Schulenberg v. Zimmerman

Nos. 12,948-(127) | Minn. | Apr 25, 1902


Action to enjoin tbe defendants from obstructing a water course, and for damages.

Tbe complaint alleges that'tbe parties hereto are tbe owners of adjoining farms, and describes tbe land of each; also [that on tbe plaintiff’s land, near tbe eastern boundary thereof, is situated a tract of five acres of wet land, or marsh, from which there leads in a northeasterly direction a natural water course, through which tbe waters accumulating in plaintiff’s marsh have heretofore been discharged over tbe defendants’ land and other adjoining lands into tbe High Island creek; that more than twenty-five years ago tbe defendants’ grantors dug a ditch in and along tbe natural water course about three feet wide and three feet deep, and connected it with other ditches along the natural water course, which then formed a continuous drain from plaintiff’s land to the creek, of sufficient capacity to drain off and discharge all the waters accumulating on the plaintiff’s land, and that for more than twenty-five years such waters have been without interruption so discharged through and by such ditch over the defend-, ants’ land.]

It also alleges that on June 1, 1900, the defendants filled up the ditch on their own land, and thereby raised the natural surface of the water course, which prevented the flow of the waters *72through the ditch or water course, and caused them to set back upon the plaintiff’s land, where they remain, with no way of escape, whereby he has been damaged in. the sum of $25; and, further, that, if the ditch and water course is allowed to remain filled up and in its present condition, it will permanently injure the plaintiff’s land and cause its depreciation in value, and will render it unfit for farming purposes, by reason of damming up the waters and preventing their discharge from his land, and that he will suffer irreparable loss and injury by reason thereof. The answer admitted the ownership of the respective parties. of the lands described in the complaint, and put in issue the other allegations of the complaint, and contained affirmative allegations which it is not necessary to here set out.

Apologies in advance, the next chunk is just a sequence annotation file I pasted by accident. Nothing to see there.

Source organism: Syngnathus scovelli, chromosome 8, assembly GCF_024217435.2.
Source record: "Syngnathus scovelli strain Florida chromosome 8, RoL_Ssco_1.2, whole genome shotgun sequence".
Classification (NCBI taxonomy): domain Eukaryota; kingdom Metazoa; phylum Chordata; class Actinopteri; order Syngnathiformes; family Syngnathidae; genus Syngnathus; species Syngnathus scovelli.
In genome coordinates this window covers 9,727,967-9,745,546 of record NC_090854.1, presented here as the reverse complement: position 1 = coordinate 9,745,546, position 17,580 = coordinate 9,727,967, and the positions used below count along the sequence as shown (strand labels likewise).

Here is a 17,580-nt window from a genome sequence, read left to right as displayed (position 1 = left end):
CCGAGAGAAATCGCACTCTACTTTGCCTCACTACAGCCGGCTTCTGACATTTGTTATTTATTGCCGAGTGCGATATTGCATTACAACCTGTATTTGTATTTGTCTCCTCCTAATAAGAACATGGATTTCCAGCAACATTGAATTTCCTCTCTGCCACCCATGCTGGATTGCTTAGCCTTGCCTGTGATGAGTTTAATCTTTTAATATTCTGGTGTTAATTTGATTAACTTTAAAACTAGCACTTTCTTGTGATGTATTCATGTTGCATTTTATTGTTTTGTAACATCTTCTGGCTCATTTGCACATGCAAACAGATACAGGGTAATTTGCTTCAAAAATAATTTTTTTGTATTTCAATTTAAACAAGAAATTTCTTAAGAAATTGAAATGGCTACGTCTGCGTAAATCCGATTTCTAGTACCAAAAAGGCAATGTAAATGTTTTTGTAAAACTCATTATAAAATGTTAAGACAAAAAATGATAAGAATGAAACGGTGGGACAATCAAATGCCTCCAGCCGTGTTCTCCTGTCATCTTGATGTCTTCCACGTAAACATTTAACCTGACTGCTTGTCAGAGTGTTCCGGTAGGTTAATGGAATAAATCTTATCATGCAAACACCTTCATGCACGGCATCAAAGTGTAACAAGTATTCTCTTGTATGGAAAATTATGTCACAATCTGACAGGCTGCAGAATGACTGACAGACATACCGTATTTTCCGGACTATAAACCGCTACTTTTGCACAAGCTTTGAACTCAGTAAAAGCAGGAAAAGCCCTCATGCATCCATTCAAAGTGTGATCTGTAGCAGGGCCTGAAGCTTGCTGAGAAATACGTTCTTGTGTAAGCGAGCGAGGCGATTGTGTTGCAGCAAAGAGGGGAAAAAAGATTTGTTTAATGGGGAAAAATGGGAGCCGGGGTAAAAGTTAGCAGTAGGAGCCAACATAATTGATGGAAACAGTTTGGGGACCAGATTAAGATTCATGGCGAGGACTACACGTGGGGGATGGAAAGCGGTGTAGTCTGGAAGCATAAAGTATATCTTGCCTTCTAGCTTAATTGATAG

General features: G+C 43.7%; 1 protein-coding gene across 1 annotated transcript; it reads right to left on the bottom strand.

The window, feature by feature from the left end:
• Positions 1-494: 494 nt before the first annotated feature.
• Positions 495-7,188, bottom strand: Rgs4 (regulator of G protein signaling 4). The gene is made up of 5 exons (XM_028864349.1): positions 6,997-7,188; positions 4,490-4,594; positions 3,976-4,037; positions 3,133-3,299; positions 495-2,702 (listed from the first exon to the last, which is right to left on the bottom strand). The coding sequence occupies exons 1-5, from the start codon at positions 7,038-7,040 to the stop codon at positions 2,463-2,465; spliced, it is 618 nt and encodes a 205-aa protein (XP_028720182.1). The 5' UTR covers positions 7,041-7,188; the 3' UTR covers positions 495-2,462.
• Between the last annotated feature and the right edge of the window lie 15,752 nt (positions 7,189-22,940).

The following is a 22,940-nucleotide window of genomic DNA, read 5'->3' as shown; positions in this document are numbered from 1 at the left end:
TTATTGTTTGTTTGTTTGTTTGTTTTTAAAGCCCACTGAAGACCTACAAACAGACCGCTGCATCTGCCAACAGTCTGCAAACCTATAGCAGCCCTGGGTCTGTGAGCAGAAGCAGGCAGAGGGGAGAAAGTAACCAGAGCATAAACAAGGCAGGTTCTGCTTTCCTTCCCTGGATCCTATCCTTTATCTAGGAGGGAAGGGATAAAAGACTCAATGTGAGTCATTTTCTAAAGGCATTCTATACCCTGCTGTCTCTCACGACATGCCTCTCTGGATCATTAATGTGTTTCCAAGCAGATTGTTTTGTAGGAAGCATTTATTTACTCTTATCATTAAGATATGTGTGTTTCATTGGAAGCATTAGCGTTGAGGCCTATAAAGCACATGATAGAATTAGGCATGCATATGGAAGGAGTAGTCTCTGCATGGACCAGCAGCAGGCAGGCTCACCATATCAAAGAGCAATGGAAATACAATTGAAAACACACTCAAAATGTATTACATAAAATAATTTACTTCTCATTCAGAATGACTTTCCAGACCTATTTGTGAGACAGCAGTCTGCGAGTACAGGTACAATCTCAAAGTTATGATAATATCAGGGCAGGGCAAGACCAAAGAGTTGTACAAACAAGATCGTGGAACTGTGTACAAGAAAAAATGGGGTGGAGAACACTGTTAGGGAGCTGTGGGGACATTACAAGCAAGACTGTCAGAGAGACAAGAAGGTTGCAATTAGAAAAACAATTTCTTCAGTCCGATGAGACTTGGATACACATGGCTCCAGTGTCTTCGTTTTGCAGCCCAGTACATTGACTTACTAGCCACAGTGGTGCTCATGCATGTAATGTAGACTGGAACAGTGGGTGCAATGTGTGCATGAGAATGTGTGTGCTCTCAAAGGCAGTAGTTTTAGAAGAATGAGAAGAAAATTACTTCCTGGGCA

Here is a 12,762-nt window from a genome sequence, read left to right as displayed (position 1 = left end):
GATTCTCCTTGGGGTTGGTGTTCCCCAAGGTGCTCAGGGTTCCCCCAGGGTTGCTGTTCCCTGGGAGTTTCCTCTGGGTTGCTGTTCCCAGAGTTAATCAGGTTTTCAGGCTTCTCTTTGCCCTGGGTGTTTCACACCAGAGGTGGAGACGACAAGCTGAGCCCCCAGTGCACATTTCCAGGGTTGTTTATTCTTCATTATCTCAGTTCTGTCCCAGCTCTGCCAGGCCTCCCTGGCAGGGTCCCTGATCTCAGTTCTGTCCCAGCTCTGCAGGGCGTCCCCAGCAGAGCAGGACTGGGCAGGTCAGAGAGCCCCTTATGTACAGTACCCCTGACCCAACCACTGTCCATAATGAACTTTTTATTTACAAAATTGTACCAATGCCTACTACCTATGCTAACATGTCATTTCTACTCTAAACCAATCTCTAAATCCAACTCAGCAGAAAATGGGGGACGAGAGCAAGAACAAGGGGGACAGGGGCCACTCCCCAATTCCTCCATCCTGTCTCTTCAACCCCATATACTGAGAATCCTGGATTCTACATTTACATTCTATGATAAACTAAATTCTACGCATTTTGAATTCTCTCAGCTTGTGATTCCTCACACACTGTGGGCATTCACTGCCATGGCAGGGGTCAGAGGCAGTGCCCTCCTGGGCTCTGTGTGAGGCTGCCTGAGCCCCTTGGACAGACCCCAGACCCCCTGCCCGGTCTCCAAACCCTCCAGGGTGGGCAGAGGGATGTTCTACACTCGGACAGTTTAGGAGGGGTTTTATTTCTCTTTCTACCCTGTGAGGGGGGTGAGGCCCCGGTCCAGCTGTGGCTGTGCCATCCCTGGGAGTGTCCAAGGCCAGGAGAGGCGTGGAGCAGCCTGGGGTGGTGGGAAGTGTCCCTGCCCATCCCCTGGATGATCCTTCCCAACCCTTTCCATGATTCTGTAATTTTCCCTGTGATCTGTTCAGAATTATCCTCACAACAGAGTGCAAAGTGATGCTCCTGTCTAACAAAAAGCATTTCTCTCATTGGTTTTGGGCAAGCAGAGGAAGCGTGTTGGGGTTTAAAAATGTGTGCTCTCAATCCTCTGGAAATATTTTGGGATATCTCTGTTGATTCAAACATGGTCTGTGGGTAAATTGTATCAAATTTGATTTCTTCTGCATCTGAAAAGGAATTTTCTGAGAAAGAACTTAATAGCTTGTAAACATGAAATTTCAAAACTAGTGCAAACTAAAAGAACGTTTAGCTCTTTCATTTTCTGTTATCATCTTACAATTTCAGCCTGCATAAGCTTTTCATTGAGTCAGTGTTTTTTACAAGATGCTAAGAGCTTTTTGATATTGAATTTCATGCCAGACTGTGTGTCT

The trial court found, in effect, that the allegations of the complaint which we have inclosed in brackets were true; but as to all other allegations of the complaint, including those as to the alleged wrongful acts of the defendants and the damages and consequences resulting therefrom, no finding of fact was made except this:

“That, prior to the first day of June, 1900, the time of the alleged wrongful acts of the defendants, the said ditch across the lands of the defendants had become partially filled up by natural causes to the depth of fifteen inches; and on the first day of June, 1900, and thereafter, the defendants filled up said ditch, so that the filling thereof from natural causes, and that made by the defendants, filled up said ditch to the depth of two feet. That the said ditch was not thereby filled any higher than the natural water course.”

As a conclusion of law the court ordered judgment for the defendants, dismissing the action on the merits, and the plaintiff appealed from the judgment so entered.